His brother, also called Robert, is a captain in the Philadelphia police force and told the Inquirer: "I love him. I always have. I always will. He was a great guy.

"We used to play together every day. We rode bikes together every day. Our family is heartbroken and beside ourselves."

Mr Ritchie-Bennett's father said: "I absolutely love my son with all of my heart and all of my soul.

"We're mourning and we're trying to decide what we're going to do. It's 3,500 miles away. They are still in lockdown over there with the coronavirus, and I don't know what else to say."

In a statement, brother-in-law Stephen Bennett and sister-in-law Katy Bennett said: "Joe was the most kind, caring and loving person that you could meet. We are absolutely devastated and heartbroken.

"Joe will always be with us in our hearts."

Image caption,
Flowers have been left in Reading town centre in tribute to the three victims of Saturday's attack

BBC Radio Berkshire presenter Sarah Walker paid tribute to her friend, describing him as a "fantastic human being".

"He was one of those unique people who, on one hand could make you properly belly-laugh, but at the same time he could show you such extraordinary kindness, the kind that makes you feel safe and loved."

The journalist got to know Mr Ritchie-Bennett because he was married to a close friend, who died nearly six years ago.

"Now the only comfort I get, and I'm sure his friends and family get, is that they might now finally be together.

"He was loved by so many people and he made us all feel that life was a much better place with him in it."

'Always made people smile'

Image source, Family handout via Thames Valley Police
Image caption,
David Wails was described by a friend as someone who "always made people smile"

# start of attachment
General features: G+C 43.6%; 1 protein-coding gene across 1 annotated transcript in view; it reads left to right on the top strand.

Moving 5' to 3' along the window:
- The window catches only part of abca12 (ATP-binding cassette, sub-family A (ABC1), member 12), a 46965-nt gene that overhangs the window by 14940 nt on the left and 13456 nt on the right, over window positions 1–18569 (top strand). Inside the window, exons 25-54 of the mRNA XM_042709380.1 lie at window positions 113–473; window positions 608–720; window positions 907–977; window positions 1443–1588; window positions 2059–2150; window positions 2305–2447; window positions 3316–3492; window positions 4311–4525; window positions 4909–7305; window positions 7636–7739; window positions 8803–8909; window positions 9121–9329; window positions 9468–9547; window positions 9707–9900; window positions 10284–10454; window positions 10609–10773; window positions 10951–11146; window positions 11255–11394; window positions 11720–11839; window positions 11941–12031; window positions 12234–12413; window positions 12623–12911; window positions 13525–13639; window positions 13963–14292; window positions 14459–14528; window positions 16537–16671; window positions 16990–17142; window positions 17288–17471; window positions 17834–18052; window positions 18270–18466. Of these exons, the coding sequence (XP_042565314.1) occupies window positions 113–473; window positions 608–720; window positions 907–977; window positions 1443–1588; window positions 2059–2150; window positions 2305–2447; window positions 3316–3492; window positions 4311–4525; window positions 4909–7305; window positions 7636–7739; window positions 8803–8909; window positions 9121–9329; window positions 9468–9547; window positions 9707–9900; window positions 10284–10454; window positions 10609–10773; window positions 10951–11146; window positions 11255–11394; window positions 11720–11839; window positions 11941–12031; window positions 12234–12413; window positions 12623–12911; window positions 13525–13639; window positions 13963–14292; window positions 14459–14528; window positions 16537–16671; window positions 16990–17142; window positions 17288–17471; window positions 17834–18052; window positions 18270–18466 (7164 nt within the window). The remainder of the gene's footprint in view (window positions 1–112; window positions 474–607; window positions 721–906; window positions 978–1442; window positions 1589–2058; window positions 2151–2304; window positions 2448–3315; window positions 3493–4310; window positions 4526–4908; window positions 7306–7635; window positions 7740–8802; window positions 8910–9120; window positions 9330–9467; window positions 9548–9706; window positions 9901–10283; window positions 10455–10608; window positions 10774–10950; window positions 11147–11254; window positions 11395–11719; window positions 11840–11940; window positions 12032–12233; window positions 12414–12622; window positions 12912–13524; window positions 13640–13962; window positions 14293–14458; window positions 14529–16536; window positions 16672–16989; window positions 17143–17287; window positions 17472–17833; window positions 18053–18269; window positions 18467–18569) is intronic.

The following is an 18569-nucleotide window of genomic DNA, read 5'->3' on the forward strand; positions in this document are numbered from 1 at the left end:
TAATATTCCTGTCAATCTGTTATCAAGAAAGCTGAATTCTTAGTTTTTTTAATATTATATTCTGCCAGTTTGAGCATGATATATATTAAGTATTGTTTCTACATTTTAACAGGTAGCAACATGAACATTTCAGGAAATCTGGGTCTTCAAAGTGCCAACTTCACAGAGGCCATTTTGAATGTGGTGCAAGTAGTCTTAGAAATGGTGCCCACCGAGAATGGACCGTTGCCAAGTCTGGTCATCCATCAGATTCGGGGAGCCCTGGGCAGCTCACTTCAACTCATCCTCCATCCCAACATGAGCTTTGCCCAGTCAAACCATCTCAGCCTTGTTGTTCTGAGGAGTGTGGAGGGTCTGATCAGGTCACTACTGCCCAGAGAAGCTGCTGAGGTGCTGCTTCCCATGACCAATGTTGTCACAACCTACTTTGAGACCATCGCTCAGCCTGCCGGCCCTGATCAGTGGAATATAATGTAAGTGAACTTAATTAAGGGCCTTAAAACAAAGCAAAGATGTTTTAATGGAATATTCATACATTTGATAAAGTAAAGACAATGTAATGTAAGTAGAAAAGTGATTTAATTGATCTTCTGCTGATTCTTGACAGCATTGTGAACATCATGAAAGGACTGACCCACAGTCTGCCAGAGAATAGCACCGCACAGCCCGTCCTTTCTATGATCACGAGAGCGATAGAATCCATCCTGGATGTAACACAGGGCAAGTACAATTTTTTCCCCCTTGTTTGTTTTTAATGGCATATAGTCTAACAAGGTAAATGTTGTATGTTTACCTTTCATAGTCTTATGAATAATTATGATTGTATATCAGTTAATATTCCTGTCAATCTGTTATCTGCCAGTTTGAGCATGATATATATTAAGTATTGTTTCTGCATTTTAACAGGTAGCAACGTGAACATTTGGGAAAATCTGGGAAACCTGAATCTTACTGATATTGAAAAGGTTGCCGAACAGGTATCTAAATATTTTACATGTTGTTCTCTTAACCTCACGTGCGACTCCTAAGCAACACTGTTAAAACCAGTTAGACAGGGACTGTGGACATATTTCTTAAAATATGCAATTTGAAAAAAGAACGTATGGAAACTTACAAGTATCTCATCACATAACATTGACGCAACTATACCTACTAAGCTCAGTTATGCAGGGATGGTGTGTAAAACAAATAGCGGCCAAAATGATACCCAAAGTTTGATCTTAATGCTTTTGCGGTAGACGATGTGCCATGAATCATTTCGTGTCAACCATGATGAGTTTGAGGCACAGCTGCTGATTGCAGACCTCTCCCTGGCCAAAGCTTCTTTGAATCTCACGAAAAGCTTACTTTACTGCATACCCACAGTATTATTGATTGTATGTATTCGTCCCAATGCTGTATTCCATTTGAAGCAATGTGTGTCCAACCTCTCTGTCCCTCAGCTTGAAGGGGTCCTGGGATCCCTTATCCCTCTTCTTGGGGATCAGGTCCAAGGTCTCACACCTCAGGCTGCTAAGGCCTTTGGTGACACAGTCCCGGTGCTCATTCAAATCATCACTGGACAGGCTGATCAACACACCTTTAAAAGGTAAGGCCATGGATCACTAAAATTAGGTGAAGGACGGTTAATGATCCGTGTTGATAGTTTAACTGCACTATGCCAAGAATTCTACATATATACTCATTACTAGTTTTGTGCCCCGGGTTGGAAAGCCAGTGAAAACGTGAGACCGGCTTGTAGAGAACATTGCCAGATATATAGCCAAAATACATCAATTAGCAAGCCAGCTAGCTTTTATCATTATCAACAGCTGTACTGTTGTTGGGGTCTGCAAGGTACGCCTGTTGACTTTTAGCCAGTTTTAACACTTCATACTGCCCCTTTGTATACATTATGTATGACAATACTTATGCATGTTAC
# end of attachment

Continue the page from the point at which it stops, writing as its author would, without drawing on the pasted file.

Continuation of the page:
David Wails, a 49-year-old scientist, was described as "always happy" and a person who "always made people smile".

His parents said in a statement: "David was a kind and much loved son, brother and uncle who never hurt anyone in his life.

"We are broken-hearted at losing him and in such a terrible way.

"We will treasure our wonderful memories of him and he will always be with us in our hearts."

He worked for global chemicals firm Johnson Matthey and spent his career working on clean energy, following several post-doctoral positions after finishing his PhD at the University of York.

In a statement, Johnson Matthey said the firm was "devastated" by the death of its "highly valued and experienced" colleague and that he "would be deeply missed".

"Dave was proud to use his expertise to make a positive impact on the world. He was a well-liked colleague who will be much missed," it said.

"Dave was a gentle, thoughtful man with a dry sense of humour. He is recognised by his friends at JM for being an excellent coach, supporting colleagues both professionally and personally."

Michael Main, who was also a friend of Mr Ritchie-Bennett and Mr Furlong, said he drank with Mr Wails "probably every day" at the Blagrave Arms in Reading.

He told the BBC: "Every time I was in there, he was in there. We'd have a lot of banter. He was a banter person.

"He's the one that hits me the most because I know him more and it's just sad to know he's gone so early."

Martin Cooper, chief executive of Reading Pride, said he also had been friends with all three men, and they were "great supporters" of the LGBT community.

He described them as "true gentlemen" and said each had a "unique personality".

"They were a support network for individuals, and I know they will be sorely missed by many," Mr Cooper added.